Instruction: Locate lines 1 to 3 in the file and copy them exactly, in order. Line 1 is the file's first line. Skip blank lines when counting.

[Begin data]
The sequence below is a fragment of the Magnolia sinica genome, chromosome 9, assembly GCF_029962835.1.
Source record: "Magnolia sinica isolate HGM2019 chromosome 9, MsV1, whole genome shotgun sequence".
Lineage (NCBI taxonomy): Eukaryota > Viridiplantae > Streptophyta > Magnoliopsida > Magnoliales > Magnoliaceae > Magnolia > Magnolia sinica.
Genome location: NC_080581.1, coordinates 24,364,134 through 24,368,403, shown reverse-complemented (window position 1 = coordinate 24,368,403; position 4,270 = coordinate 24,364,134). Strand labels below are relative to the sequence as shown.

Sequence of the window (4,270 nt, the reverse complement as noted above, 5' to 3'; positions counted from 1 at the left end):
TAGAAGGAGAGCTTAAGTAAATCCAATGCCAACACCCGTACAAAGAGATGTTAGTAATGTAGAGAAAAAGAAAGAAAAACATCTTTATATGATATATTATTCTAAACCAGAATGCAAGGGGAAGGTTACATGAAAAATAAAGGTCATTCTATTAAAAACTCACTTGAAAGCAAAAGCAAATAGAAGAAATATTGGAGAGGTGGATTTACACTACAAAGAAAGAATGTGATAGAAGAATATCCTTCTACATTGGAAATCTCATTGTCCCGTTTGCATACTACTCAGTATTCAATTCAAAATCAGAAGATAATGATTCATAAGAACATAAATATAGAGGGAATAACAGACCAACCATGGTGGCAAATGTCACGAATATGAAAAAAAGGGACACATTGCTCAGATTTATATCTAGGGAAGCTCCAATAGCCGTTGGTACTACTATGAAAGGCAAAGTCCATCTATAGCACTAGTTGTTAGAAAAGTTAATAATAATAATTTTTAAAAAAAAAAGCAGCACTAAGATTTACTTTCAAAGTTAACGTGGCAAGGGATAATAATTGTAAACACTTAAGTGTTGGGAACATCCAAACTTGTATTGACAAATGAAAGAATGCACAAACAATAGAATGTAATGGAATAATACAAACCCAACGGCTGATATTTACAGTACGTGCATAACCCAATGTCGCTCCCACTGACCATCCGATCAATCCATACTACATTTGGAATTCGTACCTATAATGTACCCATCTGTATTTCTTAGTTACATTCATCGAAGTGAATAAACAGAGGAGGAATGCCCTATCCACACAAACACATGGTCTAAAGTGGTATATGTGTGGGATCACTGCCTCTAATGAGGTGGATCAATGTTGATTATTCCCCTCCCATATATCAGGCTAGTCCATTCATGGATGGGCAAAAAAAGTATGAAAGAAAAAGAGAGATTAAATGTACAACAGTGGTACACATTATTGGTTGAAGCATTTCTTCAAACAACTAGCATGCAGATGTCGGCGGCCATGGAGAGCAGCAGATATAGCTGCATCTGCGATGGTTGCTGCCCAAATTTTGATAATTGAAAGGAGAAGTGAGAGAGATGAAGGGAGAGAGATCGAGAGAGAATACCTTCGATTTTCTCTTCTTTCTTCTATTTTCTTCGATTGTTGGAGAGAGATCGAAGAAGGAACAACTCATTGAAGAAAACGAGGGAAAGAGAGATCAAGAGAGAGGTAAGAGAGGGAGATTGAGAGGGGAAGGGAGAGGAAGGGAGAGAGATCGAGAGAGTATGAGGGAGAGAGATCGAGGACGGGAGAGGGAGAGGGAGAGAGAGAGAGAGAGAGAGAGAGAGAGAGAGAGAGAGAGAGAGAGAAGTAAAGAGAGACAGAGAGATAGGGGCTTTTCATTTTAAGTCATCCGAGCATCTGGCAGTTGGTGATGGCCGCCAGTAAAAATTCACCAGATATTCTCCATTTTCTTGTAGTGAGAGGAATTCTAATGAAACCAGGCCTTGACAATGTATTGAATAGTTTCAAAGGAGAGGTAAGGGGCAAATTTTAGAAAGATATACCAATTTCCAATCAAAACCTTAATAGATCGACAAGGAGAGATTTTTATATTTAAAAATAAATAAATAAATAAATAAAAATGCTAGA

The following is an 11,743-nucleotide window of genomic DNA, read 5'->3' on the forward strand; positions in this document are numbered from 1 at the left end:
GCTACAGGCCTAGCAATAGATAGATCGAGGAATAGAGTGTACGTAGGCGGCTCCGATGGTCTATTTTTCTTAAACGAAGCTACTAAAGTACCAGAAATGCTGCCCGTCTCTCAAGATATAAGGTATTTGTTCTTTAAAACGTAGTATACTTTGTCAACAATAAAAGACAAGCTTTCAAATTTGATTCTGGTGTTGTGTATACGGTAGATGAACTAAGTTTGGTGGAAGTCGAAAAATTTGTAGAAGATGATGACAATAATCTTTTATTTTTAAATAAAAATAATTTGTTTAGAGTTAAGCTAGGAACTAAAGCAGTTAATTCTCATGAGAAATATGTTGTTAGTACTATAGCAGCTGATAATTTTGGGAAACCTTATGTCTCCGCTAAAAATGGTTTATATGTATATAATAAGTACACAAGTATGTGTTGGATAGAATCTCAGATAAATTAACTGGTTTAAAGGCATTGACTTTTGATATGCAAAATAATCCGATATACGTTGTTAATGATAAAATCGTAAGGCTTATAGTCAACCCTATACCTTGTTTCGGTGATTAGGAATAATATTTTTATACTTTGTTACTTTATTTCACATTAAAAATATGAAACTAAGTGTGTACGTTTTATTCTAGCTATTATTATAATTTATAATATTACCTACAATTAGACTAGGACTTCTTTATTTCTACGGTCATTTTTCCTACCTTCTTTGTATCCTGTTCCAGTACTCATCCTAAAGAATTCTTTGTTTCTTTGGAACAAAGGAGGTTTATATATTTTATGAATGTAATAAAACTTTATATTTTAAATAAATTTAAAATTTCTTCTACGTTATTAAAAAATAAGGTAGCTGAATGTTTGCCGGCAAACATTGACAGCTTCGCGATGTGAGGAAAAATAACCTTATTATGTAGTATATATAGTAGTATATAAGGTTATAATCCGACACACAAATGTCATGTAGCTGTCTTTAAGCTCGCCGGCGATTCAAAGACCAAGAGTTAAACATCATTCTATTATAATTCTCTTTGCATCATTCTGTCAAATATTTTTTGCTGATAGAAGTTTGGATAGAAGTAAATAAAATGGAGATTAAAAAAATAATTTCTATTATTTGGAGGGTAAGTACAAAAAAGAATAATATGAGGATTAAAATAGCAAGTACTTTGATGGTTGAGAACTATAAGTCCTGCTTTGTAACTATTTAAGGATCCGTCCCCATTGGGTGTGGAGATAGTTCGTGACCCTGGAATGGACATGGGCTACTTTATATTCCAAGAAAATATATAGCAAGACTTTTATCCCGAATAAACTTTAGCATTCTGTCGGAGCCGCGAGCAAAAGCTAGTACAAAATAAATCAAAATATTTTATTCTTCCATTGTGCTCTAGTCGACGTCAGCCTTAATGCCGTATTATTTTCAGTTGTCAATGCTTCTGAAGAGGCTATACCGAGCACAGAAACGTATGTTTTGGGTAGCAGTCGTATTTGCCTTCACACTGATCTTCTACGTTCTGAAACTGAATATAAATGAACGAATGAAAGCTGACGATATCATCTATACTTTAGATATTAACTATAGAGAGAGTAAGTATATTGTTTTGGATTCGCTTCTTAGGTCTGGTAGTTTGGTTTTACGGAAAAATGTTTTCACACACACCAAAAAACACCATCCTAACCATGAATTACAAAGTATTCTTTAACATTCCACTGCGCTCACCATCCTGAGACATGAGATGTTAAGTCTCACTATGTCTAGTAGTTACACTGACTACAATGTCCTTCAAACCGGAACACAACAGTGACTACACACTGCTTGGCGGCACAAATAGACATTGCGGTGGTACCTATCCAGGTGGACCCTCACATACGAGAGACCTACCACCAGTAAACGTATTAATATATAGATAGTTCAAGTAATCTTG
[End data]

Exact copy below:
The sequence below is a fragment of the Magnolia sinica genome, chromosome 9, assembly GCF_029962835.1.
Source record: "Magnolia sinica isolate HGM2019 chromosome 9, MsV1, whole genome shotgun sequence".
Lineage (NCBI taxonomy): Eukaryota > Viridiplantae > Streptophyta > Magnoliopsida > Magnoliales > Magnoliaceae > Magnolia > Magnolia sinica.